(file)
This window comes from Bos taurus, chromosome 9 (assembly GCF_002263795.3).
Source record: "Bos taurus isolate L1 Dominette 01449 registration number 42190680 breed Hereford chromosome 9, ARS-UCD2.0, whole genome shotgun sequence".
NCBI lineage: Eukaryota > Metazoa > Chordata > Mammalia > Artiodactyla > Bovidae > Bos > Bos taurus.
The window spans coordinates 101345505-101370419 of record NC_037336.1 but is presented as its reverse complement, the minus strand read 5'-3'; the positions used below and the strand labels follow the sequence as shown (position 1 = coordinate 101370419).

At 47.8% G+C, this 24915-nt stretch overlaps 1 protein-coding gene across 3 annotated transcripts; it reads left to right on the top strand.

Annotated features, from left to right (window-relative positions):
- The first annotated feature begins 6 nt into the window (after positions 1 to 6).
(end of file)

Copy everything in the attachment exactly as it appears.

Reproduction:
This window comes from Bos taurus, chromosome 9 (assembly GCF_002263795.3).
Source record: "Bos taurus isolate L1 Dominette 01449 registration number 42190680 breed Hereford chromosome 9, ARS-UCD2.0, whole genome shotgun sequence".
NCBI lineage: Eukaryota > Metazoa > Chordata > Mammalia > Artiodactyla > Bovidae > Bos > Bos taurus.
The window spans coordinates 101345505-101370419 of record NC_037336.1 but is presented as its reverse complement, the minus strand read 5'-3'; the positions used below and the strand labels follow the sequence as shown (position 1 = coordinate 101370419).

At 47.8% G+C, this 24915-nt stretch overlaps 1 protein-coding gene across 3 annotated transcripts; it reads left to right on the top strand.

Annotated features, from left to right (window-relative positions):
- The first annotated feature begins 6 nt into the window (after positions 1 to 6).